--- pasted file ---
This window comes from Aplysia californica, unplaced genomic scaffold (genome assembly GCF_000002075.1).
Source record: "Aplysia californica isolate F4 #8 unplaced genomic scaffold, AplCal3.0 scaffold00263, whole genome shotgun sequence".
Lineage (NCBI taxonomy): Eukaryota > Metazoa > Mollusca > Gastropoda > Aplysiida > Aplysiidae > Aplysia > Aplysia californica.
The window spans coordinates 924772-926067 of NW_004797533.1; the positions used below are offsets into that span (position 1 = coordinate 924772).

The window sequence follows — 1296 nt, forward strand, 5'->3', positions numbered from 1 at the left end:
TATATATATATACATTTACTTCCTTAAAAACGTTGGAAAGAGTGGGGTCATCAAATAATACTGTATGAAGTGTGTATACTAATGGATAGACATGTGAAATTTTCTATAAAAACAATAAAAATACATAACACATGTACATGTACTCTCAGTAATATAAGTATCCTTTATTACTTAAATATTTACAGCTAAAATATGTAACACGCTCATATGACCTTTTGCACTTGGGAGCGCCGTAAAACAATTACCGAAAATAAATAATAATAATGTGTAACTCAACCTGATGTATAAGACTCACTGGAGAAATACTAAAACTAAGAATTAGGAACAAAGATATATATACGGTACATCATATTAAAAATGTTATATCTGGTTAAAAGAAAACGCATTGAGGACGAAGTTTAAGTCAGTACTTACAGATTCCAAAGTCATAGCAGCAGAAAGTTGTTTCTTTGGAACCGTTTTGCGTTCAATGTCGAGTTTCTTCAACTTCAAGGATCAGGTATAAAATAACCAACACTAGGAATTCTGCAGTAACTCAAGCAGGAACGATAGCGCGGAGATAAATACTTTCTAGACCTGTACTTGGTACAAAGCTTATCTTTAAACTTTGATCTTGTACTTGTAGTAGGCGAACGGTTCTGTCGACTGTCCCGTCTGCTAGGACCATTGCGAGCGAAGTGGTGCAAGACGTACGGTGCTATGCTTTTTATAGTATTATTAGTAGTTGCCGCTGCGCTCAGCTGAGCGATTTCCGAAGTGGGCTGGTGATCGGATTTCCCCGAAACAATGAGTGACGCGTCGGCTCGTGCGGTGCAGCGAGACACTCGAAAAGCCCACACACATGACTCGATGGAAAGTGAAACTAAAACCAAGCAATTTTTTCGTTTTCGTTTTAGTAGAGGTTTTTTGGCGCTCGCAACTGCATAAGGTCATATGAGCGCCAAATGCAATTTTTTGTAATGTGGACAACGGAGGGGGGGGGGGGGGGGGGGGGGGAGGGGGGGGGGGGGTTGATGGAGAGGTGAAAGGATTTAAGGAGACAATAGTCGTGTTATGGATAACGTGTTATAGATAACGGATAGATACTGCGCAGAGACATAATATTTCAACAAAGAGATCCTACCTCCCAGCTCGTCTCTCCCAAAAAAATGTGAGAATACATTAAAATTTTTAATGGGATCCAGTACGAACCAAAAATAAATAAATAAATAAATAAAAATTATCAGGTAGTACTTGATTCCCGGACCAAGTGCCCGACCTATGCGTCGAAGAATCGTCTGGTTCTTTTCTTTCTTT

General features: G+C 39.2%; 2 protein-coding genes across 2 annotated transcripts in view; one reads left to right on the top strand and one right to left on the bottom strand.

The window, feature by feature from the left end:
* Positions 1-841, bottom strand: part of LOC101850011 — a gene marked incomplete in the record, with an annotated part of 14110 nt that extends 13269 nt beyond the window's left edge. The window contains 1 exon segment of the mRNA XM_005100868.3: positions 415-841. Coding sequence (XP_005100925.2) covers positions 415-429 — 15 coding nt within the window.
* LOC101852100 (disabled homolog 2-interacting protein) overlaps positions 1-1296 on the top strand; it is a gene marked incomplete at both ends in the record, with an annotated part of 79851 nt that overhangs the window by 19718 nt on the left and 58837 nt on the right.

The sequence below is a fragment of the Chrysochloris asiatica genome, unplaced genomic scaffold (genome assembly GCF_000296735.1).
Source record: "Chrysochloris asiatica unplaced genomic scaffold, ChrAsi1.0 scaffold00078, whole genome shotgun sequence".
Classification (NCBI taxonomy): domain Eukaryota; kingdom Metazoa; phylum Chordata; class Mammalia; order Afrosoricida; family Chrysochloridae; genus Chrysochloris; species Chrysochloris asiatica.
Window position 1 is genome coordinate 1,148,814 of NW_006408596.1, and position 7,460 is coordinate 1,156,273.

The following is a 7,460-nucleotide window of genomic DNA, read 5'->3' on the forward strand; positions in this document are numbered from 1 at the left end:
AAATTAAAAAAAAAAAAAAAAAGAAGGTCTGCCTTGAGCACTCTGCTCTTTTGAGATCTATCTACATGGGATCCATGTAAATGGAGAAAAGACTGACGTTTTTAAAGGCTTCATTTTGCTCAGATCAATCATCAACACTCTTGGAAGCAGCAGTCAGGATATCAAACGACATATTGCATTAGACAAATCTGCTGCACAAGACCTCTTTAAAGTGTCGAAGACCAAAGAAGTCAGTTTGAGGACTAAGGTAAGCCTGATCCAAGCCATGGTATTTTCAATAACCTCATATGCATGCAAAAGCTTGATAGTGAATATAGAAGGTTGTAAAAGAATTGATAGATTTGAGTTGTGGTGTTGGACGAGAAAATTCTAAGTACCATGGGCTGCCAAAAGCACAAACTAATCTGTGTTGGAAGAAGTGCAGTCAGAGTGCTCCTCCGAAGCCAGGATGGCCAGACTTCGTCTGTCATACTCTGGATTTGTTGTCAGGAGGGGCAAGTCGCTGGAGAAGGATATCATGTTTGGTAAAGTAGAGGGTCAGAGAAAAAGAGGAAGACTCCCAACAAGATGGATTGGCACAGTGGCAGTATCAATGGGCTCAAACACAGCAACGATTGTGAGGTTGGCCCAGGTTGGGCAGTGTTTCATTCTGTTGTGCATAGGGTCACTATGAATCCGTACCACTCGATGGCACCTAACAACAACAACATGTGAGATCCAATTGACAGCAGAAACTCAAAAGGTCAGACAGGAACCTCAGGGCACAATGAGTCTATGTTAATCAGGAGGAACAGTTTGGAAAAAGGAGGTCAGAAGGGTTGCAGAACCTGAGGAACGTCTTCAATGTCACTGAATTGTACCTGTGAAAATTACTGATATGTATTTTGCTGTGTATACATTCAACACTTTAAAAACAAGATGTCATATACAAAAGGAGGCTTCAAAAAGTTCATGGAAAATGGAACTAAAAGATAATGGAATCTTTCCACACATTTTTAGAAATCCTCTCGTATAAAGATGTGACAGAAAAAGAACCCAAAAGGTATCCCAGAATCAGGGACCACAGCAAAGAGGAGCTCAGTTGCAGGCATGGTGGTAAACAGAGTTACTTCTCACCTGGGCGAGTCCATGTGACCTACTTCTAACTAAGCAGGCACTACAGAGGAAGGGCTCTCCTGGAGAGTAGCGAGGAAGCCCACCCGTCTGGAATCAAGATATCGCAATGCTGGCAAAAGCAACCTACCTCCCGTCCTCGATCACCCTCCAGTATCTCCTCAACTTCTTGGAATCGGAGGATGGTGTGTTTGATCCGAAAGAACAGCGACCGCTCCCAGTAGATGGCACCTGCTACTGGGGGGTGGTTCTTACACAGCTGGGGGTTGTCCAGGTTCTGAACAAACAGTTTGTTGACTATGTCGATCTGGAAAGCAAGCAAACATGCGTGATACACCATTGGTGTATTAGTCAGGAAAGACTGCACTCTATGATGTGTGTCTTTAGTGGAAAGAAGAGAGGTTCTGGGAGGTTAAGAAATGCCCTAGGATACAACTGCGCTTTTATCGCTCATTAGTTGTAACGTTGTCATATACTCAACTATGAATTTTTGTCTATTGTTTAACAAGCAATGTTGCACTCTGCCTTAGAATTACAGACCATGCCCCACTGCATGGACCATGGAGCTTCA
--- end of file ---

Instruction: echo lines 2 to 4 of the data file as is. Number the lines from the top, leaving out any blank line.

Source record: "Aplysia californica isolate F4 #8 unplaced genomic scaffold, AplCal3.0 scaffold00263, whole genome shotgun sequence".
Lineage (NCBI taxonomy): Eukaryota > Metazoa > Mollusca > Gastropoda > Aplysiida > Aplysiidae > Aplysia > Aplysia californica.
The window spans coordinates 924772-926067 of NW_004797533.1; the positions used below are offsets into that span (position 1 = coordinate 924772).